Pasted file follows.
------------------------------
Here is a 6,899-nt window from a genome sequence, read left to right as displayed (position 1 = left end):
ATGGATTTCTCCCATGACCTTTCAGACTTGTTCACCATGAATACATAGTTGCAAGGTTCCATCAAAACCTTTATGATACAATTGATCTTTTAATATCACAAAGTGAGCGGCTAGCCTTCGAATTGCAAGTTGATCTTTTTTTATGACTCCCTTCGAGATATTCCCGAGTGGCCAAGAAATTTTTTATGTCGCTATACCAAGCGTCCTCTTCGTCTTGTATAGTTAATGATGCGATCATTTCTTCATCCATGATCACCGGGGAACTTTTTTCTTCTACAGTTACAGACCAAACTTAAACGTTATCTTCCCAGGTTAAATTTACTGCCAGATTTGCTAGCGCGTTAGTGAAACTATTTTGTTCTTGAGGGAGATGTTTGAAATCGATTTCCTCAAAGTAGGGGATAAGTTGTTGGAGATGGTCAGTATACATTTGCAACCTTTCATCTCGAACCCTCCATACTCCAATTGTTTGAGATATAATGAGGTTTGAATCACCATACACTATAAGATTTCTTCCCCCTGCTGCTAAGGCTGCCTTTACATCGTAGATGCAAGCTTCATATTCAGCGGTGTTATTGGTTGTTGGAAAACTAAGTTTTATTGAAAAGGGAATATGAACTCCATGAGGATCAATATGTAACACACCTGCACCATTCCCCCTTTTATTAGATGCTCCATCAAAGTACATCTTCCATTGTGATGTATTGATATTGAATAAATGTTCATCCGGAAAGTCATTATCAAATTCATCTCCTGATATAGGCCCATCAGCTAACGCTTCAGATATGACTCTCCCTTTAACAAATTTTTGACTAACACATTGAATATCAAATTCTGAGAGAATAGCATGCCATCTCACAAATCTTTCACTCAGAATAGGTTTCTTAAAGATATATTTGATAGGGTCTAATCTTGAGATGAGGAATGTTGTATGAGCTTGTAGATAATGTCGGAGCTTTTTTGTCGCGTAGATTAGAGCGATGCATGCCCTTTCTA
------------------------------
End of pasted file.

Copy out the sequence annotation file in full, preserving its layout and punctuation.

Here is a 6,899-nt window from a genome sequence, read left to right as displayed (position 1 = left end):
ATGGATTTCTCCCATGACCTTTCAGACTTGTTCACCATGAATACATAGTTGCAAGGTTCCATCAAAACCTTTATGATACAATTGATCTTTTAATATCACAAAGTGAGCGGCTAGCCTTCGAATTGCAAGTTGATCTTTTTTTATGACTCCCTTCGAGATATTCCCGAGTGGCCAAGAAATTTTTTATGTCGCTATACCAAGCGTCCTCTTCGTCTTGTATAGTTAATGATGCGATCATTTCTTCATCCATGATCACCGGGGAACTTTTTTCTTCTACAGTTACAGACCAAACTTAAACGTTATCTTCCCAGGTTAAATTTACTGCCAGATTTGCTAGCGCGTTAGTGAAACTATTTTGTTCTTGAGGGAGATGTTTGAAATCGATTTCCTCAAAGTAGGGGATAAGTTGTTGGAGATGGTCAGTATACATTTGCAACCTTTCATCTCGAACCCTCCATACTCCAATTGTTTGAGATATAATGAGGTTTGAATCACCATACACTATAAGATTTCTTCCCCCTGCTGCTAAGGCTGCCTTTACATCGTAGATGCAAGCTTCATATTCAGCGGTGTTATTGGTTGTTGGAAAACTAAGTTTTATTGAAAAGGGAATATGAACTCCATGAGGATCAATATGTAACACACCTGCACCATTCCCCCTTTTATTAGATGCTCCATCAAAGTACATCTTCCATTGTGATGTATTGATATTGAATAAATGTTCATCCGGAAAGTCATTATCAAATTCATCTCCTGATATAGGCCCATCAGCTAACGCTTCAGATATGACTCTCCCTTTAACAAATTTTTGACTAACACATTGAATATCAAATTCTGAGAGAATAGCATGCCATCTCACAAATCTTTCACTCAGAATAGGTTTCTTAAAGATATATTTGATAGGGTCTAATCTTGAGATGAGGAATGTTGTATGAGCTTGTAGATAATGTCGGAGCTTTTTTGTCGCGTAGATTAGAGCGATGCATGCCCTTTCTA